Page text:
indicates the actions taken at each state and a fourth. One such simulation algorithm is given below. holds the next state for each input symbol for each state. while ( TOKEN [index] .Next -. input := read_input( ) . stores for each state the input symbols that trigger transitions from the state. called TOKEN. called ACTION. Algorithm FA Simulator state := INITIAL_STATE. called STATEX. called NEXT_STATE. while ( state NO_of_STATES and not End of Input ) index := STATEX [state] . we can use a general purpose program to simulate its operation. Those indices are used to access the contents of the other arrays. keeps the index of the first symbol in the TOKEN array for each state. 0 and TOKEN [index] input ) index := index + 1.Simulation of FA Back to Study Schedule Back to Table of Contents Finite Automata Simulation of Finite Automata Subjects to be Learned • Simulation of FA Contents Once a finite automaton is constructed. It uses four arrays. Another array. One array. A third array.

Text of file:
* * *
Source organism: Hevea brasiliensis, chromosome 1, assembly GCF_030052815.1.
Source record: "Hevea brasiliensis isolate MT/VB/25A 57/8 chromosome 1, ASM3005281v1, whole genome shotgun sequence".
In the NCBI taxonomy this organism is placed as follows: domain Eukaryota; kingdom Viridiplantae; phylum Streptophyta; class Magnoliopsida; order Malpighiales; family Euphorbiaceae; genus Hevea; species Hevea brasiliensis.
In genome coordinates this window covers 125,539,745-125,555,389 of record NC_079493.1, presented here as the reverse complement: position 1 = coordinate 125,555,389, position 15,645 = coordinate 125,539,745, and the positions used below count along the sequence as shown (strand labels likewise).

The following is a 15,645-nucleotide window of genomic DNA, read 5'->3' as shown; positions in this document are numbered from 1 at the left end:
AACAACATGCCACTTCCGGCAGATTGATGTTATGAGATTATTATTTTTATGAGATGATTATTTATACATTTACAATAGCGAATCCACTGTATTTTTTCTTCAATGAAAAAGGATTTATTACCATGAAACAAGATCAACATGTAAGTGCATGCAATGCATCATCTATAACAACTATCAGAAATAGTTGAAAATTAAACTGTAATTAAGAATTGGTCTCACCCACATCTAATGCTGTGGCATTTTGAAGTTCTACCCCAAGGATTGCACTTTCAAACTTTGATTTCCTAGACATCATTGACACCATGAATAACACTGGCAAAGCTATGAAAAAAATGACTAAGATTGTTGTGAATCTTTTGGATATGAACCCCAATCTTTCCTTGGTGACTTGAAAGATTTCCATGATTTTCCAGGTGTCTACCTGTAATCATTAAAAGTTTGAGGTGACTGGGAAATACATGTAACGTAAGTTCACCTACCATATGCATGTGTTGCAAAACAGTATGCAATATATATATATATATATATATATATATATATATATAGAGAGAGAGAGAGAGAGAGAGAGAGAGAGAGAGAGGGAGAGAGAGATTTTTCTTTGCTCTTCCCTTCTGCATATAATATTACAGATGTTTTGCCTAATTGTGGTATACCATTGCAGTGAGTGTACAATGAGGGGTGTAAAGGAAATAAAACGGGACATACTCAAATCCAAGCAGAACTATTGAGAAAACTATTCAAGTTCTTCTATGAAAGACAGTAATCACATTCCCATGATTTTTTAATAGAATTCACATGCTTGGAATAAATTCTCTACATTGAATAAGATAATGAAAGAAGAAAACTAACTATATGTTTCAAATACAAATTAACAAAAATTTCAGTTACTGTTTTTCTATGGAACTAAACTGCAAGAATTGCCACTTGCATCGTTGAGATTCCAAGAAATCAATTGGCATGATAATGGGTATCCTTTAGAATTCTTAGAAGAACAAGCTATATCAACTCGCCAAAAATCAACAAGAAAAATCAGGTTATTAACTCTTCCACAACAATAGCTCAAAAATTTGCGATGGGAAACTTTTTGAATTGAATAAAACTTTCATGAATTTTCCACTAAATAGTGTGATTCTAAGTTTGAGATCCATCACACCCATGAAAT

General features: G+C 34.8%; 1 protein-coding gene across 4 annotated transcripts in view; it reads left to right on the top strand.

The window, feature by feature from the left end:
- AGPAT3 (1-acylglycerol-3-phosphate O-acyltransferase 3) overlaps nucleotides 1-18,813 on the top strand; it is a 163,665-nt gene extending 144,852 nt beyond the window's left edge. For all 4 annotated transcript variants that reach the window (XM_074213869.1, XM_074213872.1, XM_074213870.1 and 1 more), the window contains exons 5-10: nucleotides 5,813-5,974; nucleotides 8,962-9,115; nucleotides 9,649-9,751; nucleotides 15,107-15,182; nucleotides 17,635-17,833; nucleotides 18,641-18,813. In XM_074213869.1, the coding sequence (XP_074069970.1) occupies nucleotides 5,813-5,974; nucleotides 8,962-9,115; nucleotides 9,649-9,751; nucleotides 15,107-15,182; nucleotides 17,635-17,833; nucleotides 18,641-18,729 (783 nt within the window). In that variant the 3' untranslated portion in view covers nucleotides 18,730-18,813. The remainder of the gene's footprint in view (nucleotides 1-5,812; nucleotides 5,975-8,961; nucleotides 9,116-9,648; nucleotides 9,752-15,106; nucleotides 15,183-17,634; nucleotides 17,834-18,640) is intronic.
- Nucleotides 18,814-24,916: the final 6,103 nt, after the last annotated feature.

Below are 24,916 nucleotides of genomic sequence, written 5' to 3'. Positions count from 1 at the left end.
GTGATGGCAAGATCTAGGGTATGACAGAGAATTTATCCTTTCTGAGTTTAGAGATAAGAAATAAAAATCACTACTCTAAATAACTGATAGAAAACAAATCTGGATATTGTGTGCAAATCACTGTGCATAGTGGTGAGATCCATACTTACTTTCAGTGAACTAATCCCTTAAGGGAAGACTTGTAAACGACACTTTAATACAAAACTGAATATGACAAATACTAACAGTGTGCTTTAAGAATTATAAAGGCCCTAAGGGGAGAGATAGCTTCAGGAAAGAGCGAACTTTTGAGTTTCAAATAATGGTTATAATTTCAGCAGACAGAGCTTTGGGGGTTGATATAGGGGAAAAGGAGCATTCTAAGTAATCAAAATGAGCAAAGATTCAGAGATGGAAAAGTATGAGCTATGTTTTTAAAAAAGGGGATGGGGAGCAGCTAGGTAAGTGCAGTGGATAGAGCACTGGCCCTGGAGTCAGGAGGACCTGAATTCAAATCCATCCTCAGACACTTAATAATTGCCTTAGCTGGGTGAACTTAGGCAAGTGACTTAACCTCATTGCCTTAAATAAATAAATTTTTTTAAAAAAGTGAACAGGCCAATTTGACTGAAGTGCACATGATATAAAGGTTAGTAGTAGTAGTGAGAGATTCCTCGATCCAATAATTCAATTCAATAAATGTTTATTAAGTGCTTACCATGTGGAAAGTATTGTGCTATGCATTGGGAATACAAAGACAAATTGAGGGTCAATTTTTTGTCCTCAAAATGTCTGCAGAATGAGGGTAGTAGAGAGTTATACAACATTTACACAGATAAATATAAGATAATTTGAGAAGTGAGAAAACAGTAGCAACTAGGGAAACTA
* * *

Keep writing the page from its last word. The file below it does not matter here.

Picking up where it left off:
first click the box under the red arrow. The corresponding transitions are going to be shown by red arrows in the transition diagram. The ACTION array would contain pointers to actions to be taken corresponding to arcs traversed such as converting a digit in BCD form to the corresponding binary number. end Here 0 in the TOKEN array is a marker between states. state := NEXT_STATE [index]. empty transitions) are omitted.if ( TOKEN [index] 0) perform the action specified by ACTION [index]. first click the box pointed by the red arrow in the figure below. B. C and H. Then type 3 Tab . S is the initial state and B and H are accepting states. At the moment it is empty. So no action is taken as a number is processed. Then every time you click "SHOW" the number is processed digit by digit. else error input := read_input( ) . In the DFA below all the transitions to the empty state (i. To see how this algorithm works. S corresponds to 1.45. You must hit the "Tab" key to move to the next box. Tab 4 Tab 5.e. Then type in a number you want the FA to recognize. . to input 3. For example. The numbers below NEXT_STATE array show the correspondence between the indices of the STATEX array and the states A.